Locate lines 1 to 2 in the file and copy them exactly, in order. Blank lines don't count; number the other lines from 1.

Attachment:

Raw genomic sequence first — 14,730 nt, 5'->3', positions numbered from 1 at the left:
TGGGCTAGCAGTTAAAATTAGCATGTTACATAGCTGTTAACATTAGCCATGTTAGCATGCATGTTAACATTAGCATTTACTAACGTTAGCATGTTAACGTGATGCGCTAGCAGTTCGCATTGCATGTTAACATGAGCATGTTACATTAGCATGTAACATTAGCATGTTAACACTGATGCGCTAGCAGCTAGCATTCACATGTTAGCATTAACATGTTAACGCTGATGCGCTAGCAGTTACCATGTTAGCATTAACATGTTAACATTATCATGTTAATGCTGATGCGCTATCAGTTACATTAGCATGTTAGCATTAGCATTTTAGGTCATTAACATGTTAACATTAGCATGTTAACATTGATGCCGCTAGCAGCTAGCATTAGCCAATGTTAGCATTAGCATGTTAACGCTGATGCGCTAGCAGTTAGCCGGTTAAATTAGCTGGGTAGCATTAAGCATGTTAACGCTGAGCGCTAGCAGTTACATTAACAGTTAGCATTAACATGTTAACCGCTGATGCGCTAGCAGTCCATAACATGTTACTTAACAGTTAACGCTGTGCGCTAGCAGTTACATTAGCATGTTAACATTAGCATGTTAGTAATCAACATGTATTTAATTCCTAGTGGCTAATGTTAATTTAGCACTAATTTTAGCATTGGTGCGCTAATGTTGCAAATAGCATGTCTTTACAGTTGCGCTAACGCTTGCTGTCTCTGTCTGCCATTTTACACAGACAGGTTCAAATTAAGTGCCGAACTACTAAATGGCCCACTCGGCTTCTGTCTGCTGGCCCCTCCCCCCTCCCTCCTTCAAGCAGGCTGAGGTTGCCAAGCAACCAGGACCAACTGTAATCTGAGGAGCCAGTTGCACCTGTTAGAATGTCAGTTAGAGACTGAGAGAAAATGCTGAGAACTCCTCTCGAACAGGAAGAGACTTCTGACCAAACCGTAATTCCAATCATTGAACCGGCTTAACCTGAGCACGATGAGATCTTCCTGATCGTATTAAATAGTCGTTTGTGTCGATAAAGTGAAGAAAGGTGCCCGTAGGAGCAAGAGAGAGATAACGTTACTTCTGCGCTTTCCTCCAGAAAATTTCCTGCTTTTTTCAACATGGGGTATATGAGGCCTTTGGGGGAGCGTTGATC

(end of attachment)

Raw genomic sequence first — 14,730 nt, 5'->3', positions numbered from 1 at the left:
TGGGCTAGCAGTTAAAATTAGCATGTTACATAGCTGTTAACATTAGCCATGTTAGCATGCATGTTAACATTAGCATTTACTAACGTTAGCATGTTAACGTGATGCGCTAGCAGTTCGCATTGCATGTTAACATGAGCATGTTACATTAGCATGTAACATTAGCATGTTAACACTGATGCGCTAGCAGCTAGCATTCACATGTTAGCATTAACATGTTAACGCTGATGCGCTAGCAGTTACCATGTTAGCATTAACATGTTAACATTATCATGTTAATGCTGATGCGCTATCAGTTACATTAGCATGTTAGCATTAGCATTTTAGGTCATTAACATGTTAACATTAGCATGTTAACATTGATGCCGCTAGCAGCTAGCATTAGCCAATGTTAGCATTAGCATGTTAACGCTGATGCGCTAGCAGTTAGCCGGTTAAATTAGCTGGGTAGCATTAAGCATGTTAACGCTGAGCGCTAGCAGTTACATTAACAGTTAGCATTAACATGTTAACCGCTGATGCGCTAGCAGTCCATAACATGTTACTTAACAGTTAACGCTGTGCGCTAGCAGTTACATTAGCATGTTAACATTAGCATGTTAGTAATCAACATGTATTTAATTCCTAGTGGCTAATGTTAATTTAGCACTAATTTTAGCATTGGTGCGCTAATGTTGCAAATAGCATGTCTTTACAGTTGCGCTAACGCTTGCTGTCTCTGTCTGCCATTTTACACAGACAGGTTCAAATTAAGTGCCGAACTACTAAATGGCCCACTCGGCTTCTGTCTGCTGGCCCCTCCCCCCTCCCTCCTTCAAGCAGGCTGAGGTTGCCAAGCAACCAGGACCAACTGTAATCTGAGGAGCCAGTTGCACCTGTTAGAATGTCAGTTAGAGACTGAGAGAAAATGCTGAGAACTCCTCTCGAACAGGAAGAGACTTCTGACCAAACCGTAATTCCAATCATTGAACCGGCTTAACCTGAGCACGATGAGATCTTCCTGATCGTATTAAATAGTCGTTTGTGTCGATAAAGTGAAGAAAGGTGCCCGTAGGAGCAAGAGAGAGATAACGTTACTTCTGCGCTTTCCTCCAGAAAATTTCCTGCTTTTTTCAACATGGGGTATATGAGGCCTTTGGGGGAGCGTTGATC